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City of Tempe to take ownership of historic Hayden House, restore it

Post Date:09/04/2018 9:00 AM
The City of Tempe will own one of the most beloved and historic properties in Arizona and be able to preserve it for future generations.  A development agreement passed by Tempe City Council on Aug. 30 deeds the historic Hayden House to the City of Tempe, requires the developer to rehabilitate the house at no cost to the city and fund $100,000 for operations and maintenance. 

“With this one project, the City of Tempe can preserve the historic Hayden House, create jobs and allow public access to the birthplace of our community. This is a momentous historic opportunity,” Tempe Mayor Mark Mitchell said.  


Hayden House is the former home of Charles Trumbull Hayden, the founder of modern day Tempe. Built in 1873, it was the oldest continuously occupied structure in the Valley when it was sold by for development about three years ago by the owners of Monti’s La Casa Vieja restaurant. The City of Tempe had no involvement in that sale.   

The Tempe City Council voted on Thursday to amend a development agreement with Hensel Phelps for a mixed-use development project on the 2.5-acre property at Rio Salado Parkway and Mill Avenue. Hayden House is part of that parcel. 
Working hand in hand with Tempe’s Historic Preservation Office and the Tempe Historic Preservation Commission, Hensel Phelps is restoring Hayden House to the period of its historical significance, as it was from 1873-1924. This work must be completed before any new construction can begin. 

Rehabilitation is underway on the Hayden House now. Adobe Technology is in the process of making new adobe bricks to replace those that have been damaged over time. The work is being done much in the same way that people in 1873 would have doing it. There's no air conditioning in the building. No electricity being used. The adobe is made by hand using hand tools.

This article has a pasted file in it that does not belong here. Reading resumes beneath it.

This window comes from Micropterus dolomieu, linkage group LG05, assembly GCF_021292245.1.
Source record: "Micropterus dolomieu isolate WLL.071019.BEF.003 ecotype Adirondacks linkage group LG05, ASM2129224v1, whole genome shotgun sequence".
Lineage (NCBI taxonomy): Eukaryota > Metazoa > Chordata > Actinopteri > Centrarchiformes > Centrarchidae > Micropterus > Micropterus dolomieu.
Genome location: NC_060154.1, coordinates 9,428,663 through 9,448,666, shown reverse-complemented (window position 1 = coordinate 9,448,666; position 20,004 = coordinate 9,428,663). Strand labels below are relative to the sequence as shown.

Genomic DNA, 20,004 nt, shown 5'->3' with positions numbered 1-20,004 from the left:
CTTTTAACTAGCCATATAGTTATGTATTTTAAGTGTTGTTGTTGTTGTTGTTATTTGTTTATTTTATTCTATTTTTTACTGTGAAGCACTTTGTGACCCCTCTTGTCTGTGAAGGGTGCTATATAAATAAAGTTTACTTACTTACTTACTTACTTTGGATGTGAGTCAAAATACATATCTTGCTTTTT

The original adobe was tested for its composition to ensure suitable materials would be used to create the new bricks. Reggie Mackay, owner of Adobe Technology found mud that is a perfect match just a couple of miles away. This will result in longer-lasting bricks and a more stable structure. 

Adobe buildings are an important part of Tempe’s heritage. The City of Tempe has successfully rehabilitated several adobe historic buildings, such as Rose Eisendrath House and Sandra Day O’Connor House. This work has opened these beautiful buildings for public use for events, meetings and more. See an interactive map showing many of our adobe resources at: 

City of Tempe residents will benefit from development associated with this project through new jobs, new businesses as well as historic preservation.

The intersection of Mill Avenue and Rio Salado Parkway has been named one of the hottest real estate intersections for in Arizona by Urban Land Institute because of the proximity of Tempe Town Lake, downtown Tempe, light rail, ASU and Phoenix Sky Harbor International Airport. Hayden House is on the southwest corner of this intersection. 

Hensel Phelps is planning to build 258,000 sq ft of commercial office and 10,000 sq ft of retail. This will bring new jobs and new investment to the City of Tempe. A hotel or residential component is in the planning stage. There is no determination of square footage for this yet.

The development agreement calls for the office and hotel components to be completed by Dec. 31, 2022.  The developer, as part of this agreement, would contribute to the building of the Tempe Streetcar and will donate $100,000 to the Tempe Unified High School District Foundation and the Tempe Impact Education Foundation. 

An 8-year GPLET is part of this plan. This GPLET is an incentive for the developer to protect the Hayden House. Should anything happen to the Hayden House due to the developer’s actions, the agreement with the city could become null and void and all incentives would be lost.     

The Hayden House was added to Tempe’s Historic Property Register in 2000. Read more about the house: 

People will not be able to go into Hayden House during construction for liability reasons.  

City of Tempe Contact:
Kris Baxter-Ging

hayden house web
Historic Hayden House - photo courtesy Tempe Historic Preservation Office 
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